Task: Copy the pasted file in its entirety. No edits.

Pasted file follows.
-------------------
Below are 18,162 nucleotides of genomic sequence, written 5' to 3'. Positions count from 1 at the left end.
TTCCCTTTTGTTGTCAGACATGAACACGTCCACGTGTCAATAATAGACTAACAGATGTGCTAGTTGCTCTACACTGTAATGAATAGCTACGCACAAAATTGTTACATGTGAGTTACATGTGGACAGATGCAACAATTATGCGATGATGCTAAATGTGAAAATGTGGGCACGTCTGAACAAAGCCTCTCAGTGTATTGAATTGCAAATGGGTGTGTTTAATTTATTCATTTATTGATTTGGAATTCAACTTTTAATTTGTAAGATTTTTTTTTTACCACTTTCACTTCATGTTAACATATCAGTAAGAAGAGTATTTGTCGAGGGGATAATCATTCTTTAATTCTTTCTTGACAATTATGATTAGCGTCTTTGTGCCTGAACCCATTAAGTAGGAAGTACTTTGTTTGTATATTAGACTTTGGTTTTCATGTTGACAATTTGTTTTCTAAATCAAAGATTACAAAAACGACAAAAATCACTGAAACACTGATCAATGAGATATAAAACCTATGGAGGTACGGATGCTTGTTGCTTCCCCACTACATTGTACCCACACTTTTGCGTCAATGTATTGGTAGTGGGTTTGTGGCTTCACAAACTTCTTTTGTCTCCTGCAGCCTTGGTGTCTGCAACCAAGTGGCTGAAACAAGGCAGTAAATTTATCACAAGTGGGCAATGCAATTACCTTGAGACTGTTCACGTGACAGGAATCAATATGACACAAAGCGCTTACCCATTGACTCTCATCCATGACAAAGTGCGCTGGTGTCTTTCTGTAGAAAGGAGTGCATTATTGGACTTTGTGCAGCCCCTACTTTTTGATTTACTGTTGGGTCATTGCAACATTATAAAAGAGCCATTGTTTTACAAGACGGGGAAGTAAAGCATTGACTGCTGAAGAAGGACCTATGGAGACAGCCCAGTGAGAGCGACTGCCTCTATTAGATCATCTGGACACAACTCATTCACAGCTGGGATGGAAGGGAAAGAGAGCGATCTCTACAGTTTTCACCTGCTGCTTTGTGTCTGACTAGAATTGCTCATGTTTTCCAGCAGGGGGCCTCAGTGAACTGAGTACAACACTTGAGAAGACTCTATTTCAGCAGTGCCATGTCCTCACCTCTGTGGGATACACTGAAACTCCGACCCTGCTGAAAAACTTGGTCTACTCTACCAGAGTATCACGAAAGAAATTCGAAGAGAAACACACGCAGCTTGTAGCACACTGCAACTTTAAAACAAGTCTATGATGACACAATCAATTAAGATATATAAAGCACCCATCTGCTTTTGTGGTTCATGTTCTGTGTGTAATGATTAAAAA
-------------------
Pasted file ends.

Below are 18,162 nucleotides of genomic sequence, written 5' to 3'. Positions count from 1 at the left end.
TTCCCTTTTGTTGTCAGACATGAACACGTCCACGTGTCAATAATAGACTAACAGATGTGCTAGTTGCTCTACACTGTAATGAATAGCTACGCACAAAATTGTTACATGTGAGTTACATGTGGACAGATGCAACAATTATGCGATGATGCTAAATGTGAAAATGTGGGCACGTCTGAACAAAGCCTCTCAGTGTATTGAATTGCAAATGGGTGTGTTTAATTTATTCATTTATTGATTTGGAATTCAACTTTTAATTTGTAAGATTTTTTTTTTACCACTTTCACTTCATGTTAACATATCAGTAAGAAGAGTATTTGTCGAGGGGATAATCATTCTTTAATTCTTTCTTGACAATTATGATTAGCGTCTTTGTGCCTGAACCCATTAAGTAGGAAGTACTTTGTTTGTATATTAGACTTTGGTTTTCATGTTGACAATTTGTTTTCTAAATCAAAGATTACAAAAACGACAAAAATCACTGAAACACTGATCAATGAGATATAAAACCTATGGAGGTACGGATGCTTGTTGCTTCCCCACTACATTGTACCCACACTTTTGCGTCAATGTATTGGTAGTGGGTTTGTGGCTTCACAAACTTCTTTTGTCTCCTGCAGCCTTGGTGTCTGCAACCAAGTGGCTGAAACAAGGCAGTAAATTTATCACAAGTGGGCAATGCAATTACCTTGAGACTGTTCACGTGACAGGAATCAATATGACACAAAGCGCTTACCCATTGACTCTCATCCATGACAAAGTGCGCTGGTGTCTTTCTGTAGAAAGGAGTGCATTATTGGACTTTGTGCAGCCCCTACTTTTTGATTTACTGTTGGGTCATTGCAACATTATAAAAGAGCCATTGTTTTACAAGACGGGGAAGTAAAGCATTGACTGCTGAAGAAGGACCTATGGAGACAGCCCAGTGAGAGCGACTGCCTCTATTAGATCATCTGGACACAACTCATTCACAGCTGGGATGGAAGGGAAAGAGAGCGATCTCTACAGTTTTCACCTGCTGCTTTGTGTCTGACTAGAATTGCTCATGTTTTCCAGCAGGGGGCCTCAGTGAACTGAGTACAACACTTGAGAAGACTCTATTTCAGCAGTGCCATGTCCTCACCTCTGTGGGATACACTGAAACTCCGACCCTGCTGAAAAACTTGGTCTACTCTACCAGAGTATCACGAAAGAAATTCGAAGAGAAACACACGCAGCTTGTAGCACACTGCAACTTTAAAACAAGTCTATGATGACACAATCAATTAAGATATATAAAGCACCCATCTGCTTTTGTGGTTCATGTTCTGTGTGTAATGATTAAAAA